Personally, I think the histories and traditions of our specific communities are fascinating. There are a lot of people out there who have been disconnected from their communities…removed as children in many cases during the 60s sweep or later, and who are really struggling to ‘come home’. How can they do that when they are fed a hodge-podge of Turtle Island/Medicine Wheel/Red River Jig/Dreamcatchers and Mukluks? Unless we want to create a group of people with the barest surface knowledge of ‘shared traditions’ that aren’t actually shared, then we need to be working harder to rediscover our own traditions and histories. We need to drop the easy symbols and stories, and dig deeper.
Don’t get me wrong. I think Pan-Indianism and Pan-Métisism are a reaction to racism and colonialism and are intended to reach out to a mostly urban aboriginal population, and from what I understand it is a good starting step when dealing with people who are truly on the margins. If it remains a ‘gateway’ into a deeper discovery, then I can probably live with it. But let’s not stop there! Hopefully my kids won’t have to wait until they hit their 30s to realise that it’s okay they speak Cree and not Michif, and that when they can’t immediately come up with more than just symbolic differences between their culture and the Plains Cree culture, that this isn’t some failing of theirs. At some point, when they ask me in confusion yet again, “are we Cree?” I don’t want to feel like I’m somehow betraying my community if I say, “pretty much, yeah”**.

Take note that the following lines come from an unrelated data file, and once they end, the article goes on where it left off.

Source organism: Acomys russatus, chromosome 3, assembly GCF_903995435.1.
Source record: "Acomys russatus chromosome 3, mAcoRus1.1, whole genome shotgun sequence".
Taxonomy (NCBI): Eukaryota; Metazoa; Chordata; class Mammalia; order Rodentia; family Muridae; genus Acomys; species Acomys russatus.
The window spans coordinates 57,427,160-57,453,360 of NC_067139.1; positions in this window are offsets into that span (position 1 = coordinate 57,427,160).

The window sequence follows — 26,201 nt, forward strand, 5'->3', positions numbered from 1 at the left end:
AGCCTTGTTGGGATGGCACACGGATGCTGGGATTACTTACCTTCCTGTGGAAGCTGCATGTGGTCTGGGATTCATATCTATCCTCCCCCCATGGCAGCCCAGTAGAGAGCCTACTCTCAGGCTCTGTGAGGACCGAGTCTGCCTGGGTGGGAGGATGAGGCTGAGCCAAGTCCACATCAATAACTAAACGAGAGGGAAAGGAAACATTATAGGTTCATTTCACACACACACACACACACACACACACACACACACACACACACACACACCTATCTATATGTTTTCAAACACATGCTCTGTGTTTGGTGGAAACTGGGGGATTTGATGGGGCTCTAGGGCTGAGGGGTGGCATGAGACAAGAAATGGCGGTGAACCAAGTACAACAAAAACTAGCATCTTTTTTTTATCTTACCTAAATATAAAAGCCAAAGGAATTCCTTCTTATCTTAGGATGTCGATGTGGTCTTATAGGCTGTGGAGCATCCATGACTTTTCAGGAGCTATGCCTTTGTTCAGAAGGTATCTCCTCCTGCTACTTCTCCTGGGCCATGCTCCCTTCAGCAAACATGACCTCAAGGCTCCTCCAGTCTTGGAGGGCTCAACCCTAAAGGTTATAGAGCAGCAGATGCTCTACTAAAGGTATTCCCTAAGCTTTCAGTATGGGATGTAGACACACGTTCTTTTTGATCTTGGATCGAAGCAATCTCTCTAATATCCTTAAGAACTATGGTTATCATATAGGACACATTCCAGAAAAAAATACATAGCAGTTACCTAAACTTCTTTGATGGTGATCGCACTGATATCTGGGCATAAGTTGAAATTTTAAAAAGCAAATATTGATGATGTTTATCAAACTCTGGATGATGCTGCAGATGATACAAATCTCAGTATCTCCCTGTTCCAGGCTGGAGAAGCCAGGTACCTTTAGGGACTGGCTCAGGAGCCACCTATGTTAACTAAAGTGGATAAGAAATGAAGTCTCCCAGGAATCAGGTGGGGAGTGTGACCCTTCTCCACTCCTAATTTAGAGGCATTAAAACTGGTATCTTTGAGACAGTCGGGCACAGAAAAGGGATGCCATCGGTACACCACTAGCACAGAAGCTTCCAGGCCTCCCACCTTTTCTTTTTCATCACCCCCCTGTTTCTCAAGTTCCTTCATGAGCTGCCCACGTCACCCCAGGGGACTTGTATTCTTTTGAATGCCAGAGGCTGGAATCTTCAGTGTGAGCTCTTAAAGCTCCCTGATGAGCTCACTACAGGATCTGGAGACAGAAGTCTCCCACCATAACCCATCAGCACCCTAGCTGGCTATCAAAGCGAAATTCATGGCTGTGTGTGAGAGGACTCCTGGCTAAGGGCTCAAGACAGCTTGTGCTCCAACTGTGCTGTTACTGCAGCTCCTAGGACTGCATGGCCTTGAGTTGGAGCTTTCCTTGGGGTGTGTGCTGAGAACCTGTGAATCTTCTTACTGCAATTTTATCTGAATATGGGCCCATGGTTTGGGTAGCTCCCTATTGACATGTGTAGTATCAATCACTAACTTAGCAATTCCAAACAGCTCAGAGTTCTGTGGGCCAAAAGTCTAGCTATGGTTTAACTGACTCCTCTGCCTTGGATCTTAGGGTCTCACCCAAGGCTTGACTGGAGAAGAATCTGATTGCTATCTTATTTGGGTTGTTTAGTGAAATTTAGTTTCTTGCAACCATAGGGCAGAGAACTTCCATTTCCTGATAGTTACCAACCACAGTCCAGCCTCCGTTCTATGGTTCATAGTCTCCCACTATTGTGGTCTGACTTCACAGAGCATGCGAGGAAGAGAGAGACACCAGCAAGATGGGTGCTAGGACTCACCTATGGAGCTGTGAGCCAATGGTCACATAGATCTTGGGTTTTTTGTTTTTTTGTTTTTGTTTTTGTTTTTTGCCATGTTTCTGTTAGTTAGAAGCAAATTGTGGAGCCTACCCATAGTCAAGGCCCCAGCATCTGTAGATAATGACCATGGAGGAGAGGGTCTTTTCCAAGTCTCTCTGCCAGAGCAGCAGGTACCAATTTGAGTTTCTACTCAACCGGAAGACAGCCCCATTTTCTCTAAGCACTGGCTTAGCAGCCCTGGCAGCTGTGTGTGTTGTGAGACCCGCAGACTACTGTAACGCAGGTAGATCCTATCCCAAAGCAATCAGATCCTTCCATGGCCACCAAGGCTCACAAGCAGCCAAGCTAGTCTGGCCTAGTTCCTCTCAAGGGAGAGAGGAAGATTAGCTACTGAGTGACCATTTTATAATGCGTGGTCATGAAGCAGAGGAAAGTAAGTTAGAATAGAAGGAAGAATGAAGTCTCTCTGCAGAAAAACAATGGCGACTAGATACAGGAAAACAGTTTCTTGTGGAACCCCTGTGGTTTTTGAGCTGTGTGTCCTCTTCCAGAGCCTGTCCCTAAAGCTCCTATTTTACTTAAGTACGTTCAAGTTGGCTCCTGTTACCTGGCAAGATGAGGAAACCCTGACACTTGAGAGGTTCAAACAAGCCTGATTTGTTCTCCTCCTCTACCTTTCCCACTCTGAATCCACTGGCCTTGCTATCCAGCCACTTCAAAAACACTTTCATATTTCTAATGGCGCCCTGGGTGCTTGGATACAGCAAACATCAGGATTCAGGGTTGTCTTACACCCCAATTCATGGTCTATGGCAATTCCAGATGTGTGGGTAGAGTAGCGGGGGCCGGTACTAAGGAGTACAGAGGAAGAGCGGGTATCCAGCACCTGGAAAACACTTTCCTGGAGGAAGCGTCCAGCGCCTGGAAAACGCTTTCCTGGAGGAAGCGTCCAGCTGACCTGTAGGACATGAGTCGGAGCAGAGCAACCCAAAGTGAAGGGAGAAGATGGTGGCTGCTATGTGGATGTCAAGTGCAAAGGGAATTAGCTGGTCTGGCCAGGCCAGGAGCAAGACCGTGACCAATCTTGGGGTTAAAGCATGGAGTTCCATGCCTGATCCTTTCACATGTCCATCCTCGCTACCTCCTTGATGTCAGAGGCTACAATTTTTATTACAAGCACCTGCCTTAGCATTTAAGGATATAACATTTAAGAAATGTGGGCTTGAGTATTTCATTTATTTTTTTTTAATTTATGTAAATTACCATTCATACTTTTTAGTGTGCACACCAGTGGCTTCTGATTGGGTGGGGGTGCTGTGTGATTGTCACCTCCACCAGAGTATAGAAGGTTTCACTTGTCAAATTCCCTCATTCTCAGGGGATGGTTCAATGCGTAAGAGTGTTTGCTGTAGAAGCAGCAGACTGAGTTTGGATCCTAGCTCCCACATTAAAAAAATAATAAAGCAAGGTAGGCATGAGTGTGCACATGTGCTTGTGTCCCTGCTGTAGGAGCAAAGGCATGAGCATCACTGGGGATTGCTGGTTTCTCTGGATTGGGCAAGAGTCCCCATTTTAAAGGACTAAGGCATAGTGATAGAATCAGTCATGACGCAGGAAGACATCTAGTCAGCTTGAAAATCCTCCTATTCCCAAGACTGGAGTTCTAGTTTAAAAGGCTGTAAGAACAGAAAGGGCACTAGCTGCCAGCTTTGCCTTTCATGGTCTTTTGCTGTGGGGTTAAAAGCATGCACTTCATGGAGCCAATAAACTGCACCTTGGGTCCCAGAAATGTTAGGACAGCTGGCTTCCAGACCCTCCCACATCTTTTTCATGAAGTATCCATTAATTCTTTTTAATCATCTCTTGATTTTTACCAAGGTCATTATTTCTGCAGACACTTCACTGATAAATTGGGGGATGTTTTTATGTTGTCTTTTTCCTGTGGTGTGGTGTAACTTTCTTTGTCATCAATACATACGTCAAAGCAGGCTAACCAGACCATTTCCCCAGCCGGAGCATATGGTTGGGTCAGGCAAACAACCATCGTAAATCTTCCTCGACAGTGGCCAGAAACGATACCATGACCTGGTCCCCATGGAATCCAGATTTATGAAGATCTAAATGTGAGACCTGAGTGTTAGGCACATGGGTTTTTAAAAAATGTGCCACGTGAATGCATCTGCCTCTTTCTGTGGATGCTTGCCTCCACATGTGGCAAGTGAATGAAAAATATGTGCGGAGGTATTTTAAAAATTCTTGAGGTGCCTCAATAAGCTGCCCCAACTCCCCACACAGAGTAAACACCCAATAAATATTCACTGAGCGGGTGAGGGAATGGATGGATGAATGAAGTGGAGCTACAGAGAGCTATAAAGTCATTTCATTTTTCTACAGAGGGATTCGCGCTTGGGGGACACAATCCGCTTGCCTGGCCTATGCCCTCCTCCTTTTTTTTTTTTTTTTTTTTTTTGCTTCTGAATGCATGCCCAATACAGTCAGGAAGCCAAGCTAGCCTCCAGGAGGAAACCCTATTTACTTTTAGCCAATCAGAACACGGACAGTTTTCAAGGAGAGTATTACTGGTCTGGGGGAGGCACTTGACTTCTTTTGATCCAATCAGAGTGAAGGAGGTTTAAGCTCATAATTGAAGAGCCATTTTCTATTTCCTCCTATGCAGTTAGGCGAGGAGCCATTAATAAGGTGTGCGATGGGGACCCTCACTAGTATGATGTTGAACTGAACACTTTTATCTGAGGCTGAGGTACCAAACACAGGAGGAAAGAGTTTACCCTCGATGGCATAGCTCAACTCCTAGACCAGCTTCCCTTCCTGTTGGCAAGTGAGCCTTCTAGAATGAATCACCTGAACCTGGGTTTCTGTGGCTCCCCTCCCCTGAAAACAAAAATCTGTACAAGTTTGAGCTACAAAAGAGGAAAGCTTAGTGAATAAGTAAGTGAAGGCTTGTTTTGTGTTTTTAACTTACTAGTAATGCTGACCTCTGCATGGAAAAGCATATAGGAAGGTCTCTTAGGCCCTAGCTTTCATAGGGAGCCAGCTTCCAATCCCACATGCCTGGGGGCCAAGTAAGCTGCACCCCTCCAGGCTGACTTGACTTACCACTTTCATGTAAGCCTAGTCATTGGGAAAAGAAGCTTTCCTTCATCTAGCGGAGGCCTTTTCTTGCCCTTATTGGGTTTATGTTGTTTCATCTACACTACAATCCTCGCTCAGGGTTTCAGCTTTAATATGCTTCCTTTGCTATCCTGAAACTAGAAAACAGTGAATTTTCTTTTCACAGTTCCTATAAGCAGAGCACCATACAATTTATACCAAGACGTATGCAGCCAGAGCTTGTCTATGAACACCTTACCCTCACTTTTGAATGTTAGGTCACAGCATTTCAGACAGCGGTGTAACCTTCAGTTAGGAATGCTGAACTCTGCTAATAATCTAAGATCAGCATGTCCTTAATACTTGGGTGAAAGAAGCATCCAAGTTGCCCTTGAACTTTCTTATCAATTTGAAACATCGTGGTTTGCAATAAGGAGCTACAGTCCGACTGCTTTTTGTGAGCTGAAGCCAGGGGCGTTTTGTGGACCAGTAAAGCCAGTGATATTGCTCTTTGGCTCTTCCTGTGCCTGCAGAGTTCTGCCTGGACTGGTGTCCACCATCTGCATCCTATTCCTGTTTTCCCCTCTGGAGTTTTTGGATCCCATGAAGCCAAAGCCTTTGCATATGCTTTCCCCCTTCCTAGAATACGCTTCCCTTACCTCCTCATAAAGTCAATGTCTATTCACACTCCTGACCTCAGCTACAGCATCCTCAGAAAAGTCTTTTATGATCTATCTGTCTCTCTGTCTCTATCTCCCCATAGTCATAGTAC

*The Stoney of Alexis and Paul Bands are Nakota Sioux, but have intermarried with the Cree to the extent that Cree is an ‘official’ language on those reserves, along with the Stoney language.
** I want to make it clear that I do not identify as Cree, because I think that is confusing to most. I am not First Nations, I do not have Status, and I am not from a Cree community. Nonetheless, my community has intermarried extensively with the Cree, and as I have been pointing out, shares many of the same traditions. Yup, it’s confusing all right…but I want to acknowledge where those traditions come from, just as I am able to identify where our language comes from. What I don’t want to do is pretend we somehow lived completely apart from our Cree relations, because that simply isn’t true; but neither is it true that we lived completely integrated with them.